This piece is part of a series of weekly blog posts that aim to summarise England’s progress throughout lockdown, showing (1) how far we have come; and (2) how far we could go if we maintain our current rates of decline. It provides an updated summary detailing the weekly change in:
- Positive cases (by specimen date)
- Hospital admissions
- People in hospital with coronavirus (average across the week)
- People on ventilation with coronavirus (average across the week)
- Deaths (by date of death)
- The cumulative number of people vaccinated (first dose only)
Because of the data used, the weekly update will come in stages:
- Monday – Vaccinations, people in hospital, and on ventilation
- Tuesday – Hospital admissions
- Thursday – Cases (by specimen date)
- Friday – Deaths (by date of death)
This is due to the length of time it takes for the each dataset to become complete. Some of the data takes longer (four to five days) because of using the specimen date for cases (the date the test was carried out rather than reported) and date of death for deaths (instead of date reported). The reasoning why these measures are used instead of the daily reported figures is because they give us a more accurate picture of what is happening in the community on any given day, whereas reported figures consistently oscillate between underreporting or overreporting infections and deaths, making it difficult to fully trust trends in its data.
WEEKLY UPDATE: 22nd-28th February
- The weekly number of people testing positive decreased by 30.7% (from 66,016 people to 45,748)
- The weekly number of people admitted to hospital decreased by 29.1% (from 7,996 admissions to 5,666)
- The average number of people in hospital with coronavirus per day this week decreased by 21.5% (from 15,770 people to 12,377)
- The average number of people on ventilation with coronavirus per day this week decreased by 20.1% (from 2,326 people to 1,859)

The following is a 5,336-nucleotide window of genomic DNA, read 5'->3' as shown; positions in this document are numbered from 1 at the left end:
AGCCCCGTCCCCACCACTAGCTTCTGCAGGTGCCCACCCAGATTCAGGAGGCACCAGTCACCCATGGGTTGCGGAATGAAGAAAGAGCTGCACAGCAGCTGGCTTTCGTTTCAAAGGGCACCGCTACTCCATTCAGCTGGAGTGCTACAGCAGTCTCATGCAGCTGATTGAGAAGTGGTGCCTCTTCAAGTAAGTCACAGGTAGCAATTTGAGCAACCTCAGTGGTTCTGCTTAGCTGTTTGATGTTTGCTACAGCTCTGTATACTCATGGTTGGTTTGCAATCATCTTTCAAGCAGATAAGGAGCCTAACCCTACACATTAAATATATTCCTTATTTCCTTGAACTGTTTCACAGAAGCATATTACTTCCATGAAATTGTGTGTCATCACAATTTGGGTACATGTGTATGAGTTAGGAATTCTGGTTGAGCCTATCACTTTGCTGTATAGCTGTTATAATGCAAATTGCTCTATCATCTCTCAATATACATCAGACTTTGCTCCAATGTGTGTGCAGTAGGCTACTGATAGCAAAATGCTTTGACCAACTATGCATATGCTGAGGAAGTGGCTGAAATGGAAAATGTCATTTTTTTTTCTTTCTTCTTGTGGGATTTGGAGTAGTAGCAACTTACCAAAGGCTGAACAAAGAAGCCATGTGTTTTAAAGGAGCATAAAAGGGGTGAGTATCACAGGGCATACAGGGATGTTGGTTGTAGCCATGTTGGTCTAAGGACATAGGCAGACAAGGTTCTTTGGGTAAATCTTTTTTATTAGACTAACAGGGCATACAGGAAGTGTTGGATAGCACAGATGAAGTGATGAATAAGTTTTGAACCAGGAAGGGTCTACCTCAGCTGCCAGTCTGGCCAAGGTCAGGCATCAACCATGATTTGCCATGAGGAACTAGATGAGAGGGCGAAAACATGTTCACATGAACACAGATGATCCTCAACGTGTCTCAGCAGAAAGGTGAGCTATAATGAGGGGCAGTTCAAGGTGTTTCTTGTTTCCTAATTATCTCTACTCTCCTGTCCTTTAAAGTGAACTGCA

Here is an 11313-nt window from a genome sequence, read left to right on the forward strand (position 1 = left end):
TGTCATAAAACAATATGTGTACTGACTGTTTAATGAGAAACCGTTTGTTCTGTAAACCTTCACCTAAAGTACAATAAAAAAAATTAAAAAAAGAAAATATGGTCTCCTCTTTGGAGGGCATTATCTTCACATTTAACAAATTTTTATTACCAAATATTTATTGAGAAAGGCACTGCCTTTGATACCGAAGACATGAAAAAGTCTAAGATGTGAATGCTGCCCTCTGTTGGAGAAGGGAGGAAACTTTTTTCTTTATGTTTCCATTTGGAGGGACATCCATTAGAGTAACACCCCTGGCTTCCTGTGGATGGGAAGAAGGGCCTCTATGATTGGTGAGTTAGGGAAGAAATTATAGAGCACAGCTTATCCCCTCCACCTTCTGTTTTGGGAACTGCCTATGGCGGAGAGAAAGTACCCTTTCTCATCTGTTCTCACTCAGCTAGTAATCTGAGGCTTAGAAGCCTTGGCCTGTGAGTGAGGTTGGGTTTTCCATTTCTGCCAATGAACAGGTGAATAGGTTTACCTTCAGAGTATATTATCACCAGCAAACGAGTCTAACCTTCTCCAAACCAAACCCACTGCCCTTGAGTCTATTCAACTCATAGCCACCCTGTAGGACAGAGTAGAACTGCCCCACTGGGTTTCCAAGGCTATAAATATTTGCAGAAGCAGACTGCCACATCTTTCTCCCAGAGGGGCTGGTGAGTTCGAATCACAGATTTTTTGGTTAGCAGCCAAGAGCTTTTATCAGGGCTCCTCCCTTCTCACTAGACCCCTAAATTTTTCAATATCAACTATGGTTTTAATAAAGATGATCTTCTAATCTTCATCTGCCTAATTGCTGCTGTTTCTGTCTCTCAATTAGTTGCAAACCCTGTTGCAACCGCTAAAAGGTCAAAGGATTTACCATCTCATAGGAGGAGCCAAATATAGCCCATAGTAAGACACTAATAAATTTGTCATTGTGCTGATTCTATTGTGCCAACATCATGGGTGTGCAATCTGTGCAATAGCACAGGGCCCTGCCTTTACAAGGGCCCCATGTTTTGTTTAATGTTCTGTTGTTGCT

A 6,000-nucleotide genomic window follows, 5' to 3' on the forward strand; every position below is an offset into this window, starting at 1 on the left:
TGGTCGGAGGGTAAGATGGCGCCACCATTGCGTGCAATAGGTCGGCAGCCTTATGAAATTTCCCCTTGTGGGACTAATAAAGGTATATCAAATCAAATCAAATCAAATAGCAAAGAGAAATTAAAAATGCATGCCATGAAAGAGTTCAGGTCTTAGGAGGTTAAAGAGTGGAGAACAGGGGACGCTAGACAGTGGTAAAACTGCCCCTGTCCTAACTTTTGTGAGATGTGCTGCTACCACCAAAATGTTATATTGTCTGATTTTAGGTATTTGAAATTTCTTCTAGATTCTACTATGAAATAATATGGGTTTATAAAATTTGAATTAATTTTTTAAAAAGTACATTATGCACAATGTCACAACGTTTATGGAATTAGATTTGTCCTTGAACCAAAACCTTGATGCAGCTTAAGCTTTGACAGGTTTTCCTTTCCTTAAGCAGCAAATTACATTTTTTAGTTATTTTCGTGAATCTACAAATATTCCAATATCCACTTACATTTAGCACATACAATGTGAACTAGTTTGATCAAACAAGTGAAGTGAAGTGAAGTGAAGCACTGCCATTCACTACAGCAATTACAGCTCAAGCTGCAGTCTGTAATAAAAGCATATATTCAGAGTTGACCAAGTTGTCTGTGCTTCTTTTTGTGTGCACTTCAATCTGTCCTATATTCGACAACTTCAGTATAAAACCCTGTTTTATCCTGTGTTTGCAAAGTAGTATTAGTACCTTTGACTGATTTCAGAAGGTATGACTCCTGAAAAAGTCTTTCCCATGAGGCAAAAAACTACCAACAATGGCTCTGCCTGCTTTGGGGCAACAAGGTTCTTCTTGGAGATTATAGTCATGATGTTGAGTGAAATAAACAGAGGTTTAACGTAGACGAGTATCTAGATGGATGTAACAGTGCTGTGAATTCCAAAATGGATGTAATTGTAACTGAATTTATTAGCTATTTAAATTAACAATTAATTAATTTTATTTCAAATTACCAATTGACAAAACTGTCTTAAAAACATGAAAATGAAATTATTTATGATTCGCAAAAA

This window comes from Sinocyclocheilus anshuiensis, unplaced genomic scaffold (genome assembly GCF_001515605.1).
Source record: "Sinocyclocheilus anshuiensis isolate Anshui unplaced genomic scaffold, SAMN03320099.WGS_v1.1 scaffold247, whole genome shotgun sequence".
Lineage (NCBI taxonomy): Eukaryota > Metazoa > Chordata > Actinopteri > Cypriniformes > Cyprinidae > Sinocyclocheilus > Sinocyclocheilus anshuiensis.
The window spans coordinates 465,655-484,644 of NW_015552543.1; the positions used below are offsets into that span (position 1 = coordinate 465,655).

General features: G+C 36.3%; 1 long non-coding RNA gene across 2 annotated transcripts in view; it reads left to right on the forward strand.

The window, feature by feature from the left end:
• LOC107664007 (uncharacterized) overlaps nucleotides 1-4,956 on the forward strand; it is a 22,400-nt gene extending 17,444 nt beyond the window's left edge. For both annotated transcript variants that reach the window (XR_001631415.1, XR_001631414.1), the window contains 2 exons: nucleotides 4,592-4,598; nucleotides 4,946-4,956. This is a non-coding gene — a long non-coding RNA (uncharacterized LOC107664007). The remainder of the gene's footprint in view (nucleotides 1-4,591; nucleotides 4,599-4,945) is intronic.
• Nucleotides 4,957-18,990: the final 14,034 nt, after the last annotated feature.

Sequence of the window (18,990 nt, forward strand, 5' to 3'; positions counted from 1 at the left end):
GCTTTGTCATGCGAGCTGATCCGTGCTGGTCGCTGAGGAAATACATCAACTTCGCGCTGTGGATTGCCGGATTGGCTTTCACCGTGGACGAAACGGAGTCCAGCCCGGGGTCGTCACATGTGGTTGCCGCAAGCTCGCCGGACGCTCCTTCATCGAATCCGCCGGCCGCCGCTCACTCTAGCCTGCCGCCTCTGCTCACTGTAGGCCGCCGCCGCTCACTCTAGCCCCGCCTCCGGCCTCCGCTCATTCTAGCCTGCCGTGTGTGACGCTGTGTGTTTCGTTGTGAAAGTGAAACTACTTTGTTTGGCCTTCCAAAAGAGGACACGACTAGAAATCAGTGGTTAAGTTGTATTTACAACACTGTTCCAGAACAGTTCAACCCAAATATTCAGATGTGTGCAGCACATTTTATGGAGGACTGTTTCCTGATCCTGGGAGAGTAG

- The weekly number of people dying from coronavirus (28-day cut-off) decreased by 37.8% (from 2,469 people to 1,536*)
- The cumulative number of people vaccinated with their first dose increased by 15.1% (from 14,958,074 people to 17,212,804)
Here is a graph showing England’s weekly positive cases and where we could end up if we continue to follow our current trajectory:
After a blip last week, the rate of decline accelerated from -12.4% to -30.7% (its biggest decline yet). This meant weekly cases fell from 66,016 to 45,748, putting us 87% down on January’s peak and 70% down on Lockdown 2.0’s peak. If we continue falling at this significant decline, we could be seeing extremely low numbers ahead of both Phase 1 and 2 reopening. For example, by 8th March we would be at ~22,000 weekly cases (~3,150 daily cases); by 29th March we would be at ~7,400 weekly cases (~1,050 a day); and, finally, by 12th April we would be at ~3,500 weekly cases (~500 a day). This would put us in a great position going into the summer.
Here is a graph showing England’s weekly hospital admissions and where we could end up if we continue to follow our current trajectory:
After a slight deceleration last week, the rate of decline for hospital admissions accelerated from -21.4% to -29.1% – its highest weekly decline so far. This meant weekly hospital admissions decreased from 7,996 to 5,666. We are now 78% down on January’s peak and 48% down on Lockdown 2.0’s peak. The acceleration could indicate that we are starting to see a vaccination effect on this metric, which will be welcomed news ahead of Phase 1 and Phase 2 reopening. If we continue falling at this new decline, we would reach ~2,850 weekly admissions by 8th March; ~1,020 by 29th March; and ~510 by 12th April.
PEOPLE IN HOSPITAL WITH CORONAVIRUS
Here is a graph showing the average number of people in hospital with coronavirus in England and where we could end up if we continue to follow our current trajectory: